The putt slid an inch – make that a millimetre – outside the left edge of the cup. Will Zalatoris squatted into a low crouch and let go of the putter, feeling it slide off the back of his shoulder and onto the turf. He bounced his hands off the green then cupped them over his face.
That's what agony looks like on a golf course. And even if it seems all but certain that Zalatoris is destined to win a major one day – probably soon – Sunday at the U.S. Open was the most excruciating of his ever-growing list of close calls.
"I thought I had it," Zalatoris said after his miss left him one shot and less than an inch from a play-off with the champion, Matt Fitzpatrick.
We've heard that before.
Zalatoris shot one-under 69 to lose by a stroke. This second-place finish comes a mere four weeks after he finished second at the PGA Championship in a loss to Justin Thomas in a play-off. And less than 15 months after finishing second at the Masters by one shot to Hideki Matsuyama.
In all, this marked his sixth top-10 finish in the majors since Zalatoris made his debut at the U.S. Open two years ago. He is 25, has been on the PGA Tour for less than two years and now has runner-up finishes in three of golf's four biggest tournaments.
"I'm three shots away from having a chance of being a three-time major champion," Zalatoris said.
RIGHT: Zalatoris congratulates new major champion Matt Fitzpatrick on the 72nd green. PHOTO: USGA.
"A bounce here or there."
Oh, those bounces.
He and Fitzpatrick were tied as they walked onto the 15th tee, a 500-yard, par-4 monster with a blind drive over a hill. Fitzpatrick blocked his drive wildly to the right. Zalatoris missed his, too, but not as badly.
When they arrived at the balls, Fitzpatrick's was sitting on a thin area trampled down by the gallery. Zalatoris' was gnarled in 4-inch high, lush grass.
Fitzpatrick made a birdie from there; Zalatoris made bogey. He couldn't overcome that two-shot swing.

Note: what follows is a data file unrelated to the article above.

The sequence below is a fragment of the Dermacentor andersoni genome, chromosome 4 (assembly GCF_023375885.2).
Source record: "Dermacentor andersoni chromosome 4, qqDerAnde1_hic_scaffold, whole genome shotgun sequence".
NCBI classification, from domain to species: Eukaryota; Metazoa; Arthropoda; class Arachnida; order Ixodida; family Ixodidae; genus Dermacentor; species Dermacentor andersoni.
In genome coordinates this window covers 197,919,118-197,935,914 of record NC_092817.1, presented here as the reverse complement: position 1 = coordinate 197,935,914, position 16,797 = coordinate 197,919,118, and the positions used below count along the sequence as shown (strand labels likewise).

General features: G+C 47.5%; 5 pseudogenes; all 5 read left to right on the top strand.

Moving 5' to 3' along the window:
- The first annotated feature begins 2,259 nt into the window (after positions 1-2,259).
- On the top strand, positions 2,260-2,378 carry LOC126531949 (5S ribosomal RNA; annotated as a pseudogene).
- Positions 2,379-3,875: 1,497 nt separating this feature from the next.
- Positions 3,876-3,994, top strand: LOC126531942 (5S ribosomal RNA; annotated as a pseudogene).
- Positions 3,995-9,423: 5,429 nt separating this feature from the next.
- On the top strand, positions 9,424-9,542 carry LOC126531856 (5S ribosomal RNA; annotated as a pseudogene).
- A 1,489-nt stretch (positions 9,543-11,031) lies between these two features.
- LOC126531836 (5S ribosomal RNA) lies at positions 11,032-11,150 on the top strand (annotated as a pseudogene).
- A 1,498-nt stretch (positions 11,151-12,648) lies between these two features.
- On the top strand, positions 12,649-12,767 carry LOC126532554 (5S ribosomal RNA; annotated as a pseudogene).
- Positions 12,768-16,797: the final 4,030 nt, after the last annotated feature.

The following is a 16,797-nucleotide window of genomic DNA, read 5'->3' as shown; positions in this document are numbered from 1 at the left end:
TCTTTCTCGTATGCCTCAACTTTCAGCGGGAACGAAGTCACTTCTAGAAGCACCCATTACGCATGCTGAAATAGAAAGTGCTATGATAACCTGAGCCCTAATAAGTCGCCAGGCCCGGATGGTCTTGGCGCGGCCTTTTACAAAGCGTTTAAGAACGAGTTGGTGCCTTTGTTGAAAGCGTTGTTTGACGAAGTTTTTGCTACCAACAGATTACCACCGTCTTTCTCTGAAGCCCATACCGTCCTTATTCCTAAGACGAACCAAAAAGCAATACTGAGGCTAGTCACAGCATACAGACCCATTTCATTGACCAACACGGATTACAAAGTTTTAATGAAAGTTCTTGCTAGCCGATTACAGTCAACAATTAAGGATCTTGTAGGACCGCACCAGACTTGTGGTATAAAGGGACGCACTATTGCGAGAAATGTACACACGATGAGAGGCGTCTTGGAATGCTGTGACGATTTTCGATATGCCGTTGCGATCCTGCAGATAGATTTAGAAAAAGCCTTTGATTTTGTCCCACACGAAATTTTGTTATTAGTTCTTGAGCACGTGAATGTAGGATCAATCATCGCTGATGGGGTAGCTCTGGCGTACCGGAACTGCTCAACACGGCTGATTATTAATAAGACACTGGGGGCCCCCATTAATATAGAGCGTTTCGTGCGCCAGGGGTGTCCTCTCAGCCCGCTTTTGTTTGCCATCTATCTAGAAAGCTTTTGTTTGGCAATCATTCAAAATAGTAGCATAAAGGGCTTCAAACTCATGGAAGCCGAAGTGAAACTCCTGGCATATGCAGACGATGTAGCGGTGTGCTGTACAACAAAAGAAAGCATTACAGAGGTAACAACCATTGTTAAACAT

"Matt played great. And yeah, it was a great experience. So you just say, 'Yeah, we'll get him next time,'" Zalatoris' caddie Ryan Goble said.
Zalatoris came to The County Club on Sunday wearing a shirt dotted with silhouettes of Frances Ouimet and his 10-year-old caddie, Eddie Lowery. It was Ouimet's stirring victory here in 1913 that helped put golf on the map in America.
"I'm three shots away from having a chance of being a three-time major champion. A bounce here or there." - Will Zalatoris.
After 11 holes, Zalatoris was in position to join the likes of Ouimet, Jack Nicklaus, Tiger Woods and all the rest among the pantheon of US Open champions.
He made 18-foot birdie putts on 9 and 11 to open a two-shot lead. He gave a shot back on the 12th. Then, after driving the ball wildly on 13, he answered a long Fitzpatrick birdie with a 12-foot par save of his own to keep the match tied.
But the biggest putt of all slid by.
Zalatoris said he took some solace in that he didn't miss any short putts, the likes of which have hurt him in his previous close calls, and he didn't three-putt all week.
And he made it through 72 holes of the toughest test in golf without a double-bogey.
"So the recipe's there. The game's there," Zalatoris added.
"But like I said, I've just got to wait my turn."